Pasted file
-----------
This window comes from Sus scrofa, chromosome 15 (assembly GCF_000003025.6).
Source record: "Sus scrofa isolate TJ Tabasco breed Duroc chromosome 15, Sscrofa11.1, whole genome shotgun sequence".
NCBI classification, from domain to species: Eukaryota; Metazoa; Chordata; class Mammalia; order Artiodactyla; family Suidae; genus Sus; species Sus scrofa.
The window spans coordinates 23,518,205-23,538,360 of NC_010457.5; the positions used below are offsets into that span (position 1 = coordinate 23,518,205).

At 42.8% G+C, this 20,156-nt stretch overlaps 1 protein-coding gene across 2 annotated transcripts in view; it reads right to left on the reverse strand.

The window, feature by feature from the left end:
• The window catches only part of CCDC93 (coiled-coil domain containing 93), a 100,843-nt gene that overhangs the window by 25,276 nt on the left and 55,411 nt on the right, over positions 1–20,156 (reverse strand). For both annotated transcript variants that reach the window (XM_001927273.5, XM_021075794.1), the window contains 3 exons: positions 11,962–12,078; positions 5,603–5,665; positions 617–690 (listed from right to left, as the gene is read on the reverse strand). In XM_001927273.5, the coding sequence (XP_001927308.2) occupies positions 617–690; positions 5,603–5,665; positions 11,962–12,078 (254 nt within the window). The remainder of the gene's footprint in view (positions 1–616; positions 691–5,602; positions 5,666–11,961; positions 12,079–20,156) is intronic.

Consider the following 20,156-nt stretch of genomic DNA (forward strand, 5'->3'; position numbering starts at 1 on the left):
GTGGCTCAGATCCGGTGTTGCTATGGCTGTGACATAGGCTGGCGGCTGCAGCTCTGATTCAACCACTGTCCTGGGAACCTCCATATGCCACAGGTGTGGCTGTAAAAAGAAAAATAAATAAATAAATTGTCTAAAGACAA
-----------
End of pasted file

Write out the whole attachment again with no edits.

This window comes from Sus scrofa, chromosome 15 (assembly GCF_000003025.6).
Source record: "Sus scrofa isolate TJ Tabasco breed Duroc chromosome 15, Sscrofa11.1, whole genome shotgun sequence".
NCBI classification, from domain to species: Eukaryota; Metazoa; Chordata; class Mammalia; order Artiodactyla; family Suidae; genus Sus; species Sus scrofa.
The window spans coordinates 23,518,205-23,538,360 of NC_010457.5; the positions used below are offsets into that span (position 1 = coordinate 23,518,205).

At 42.8% G+C, this 20,156-nt stretch overlaps 1 protein-coding gene across 2 annotated transcripts in view; it reads right to left on the reverse strand.

The window, feature by feature from the left end:
• The window catches only part of CCDC93 (coiled-coil domain containing 93), a 100,843-nt gene that overhangs the window by 25,276 nt on the left and 55,411 nt on the right, over positions 1–20,156 (reverse strand). For both annotated transcript variants that reach the window (XM_001927273.5, XM_021075794.1), the window contains 3 exons: positions 11,962–12,078; positions 5,603–5,665; positions 617–690 (listed from right to left, as the gene is read on the reverse strand). In XM_001927273.5, the coding sequence (XP_001927308.2) occupies positions 617–690; positions 5,603–5,665; positions 11,962–12,078 (254 nt within the window). The remainder of the gene's footprint in view (positions 1–616; positions 691–5,602; positions 5,666–11,961; positions 12,079–20,156) is intronic.

Consider the following 20,156-nt stretch of genomic DNA (forward strand, 5'->3'; position numbering starts at 1 on the left):
GTGGCTCAGATCCGGTGTTGCTATGGCTGTGACATAGGCTGGCGGCTGCAGCTCTGATTCAACCACTGTCCTGGGAACCTCCATATGCCACAGGTGTGGCTGTAAAAAGAAAAATAAATAAATAAATTGTCTAAAGACAA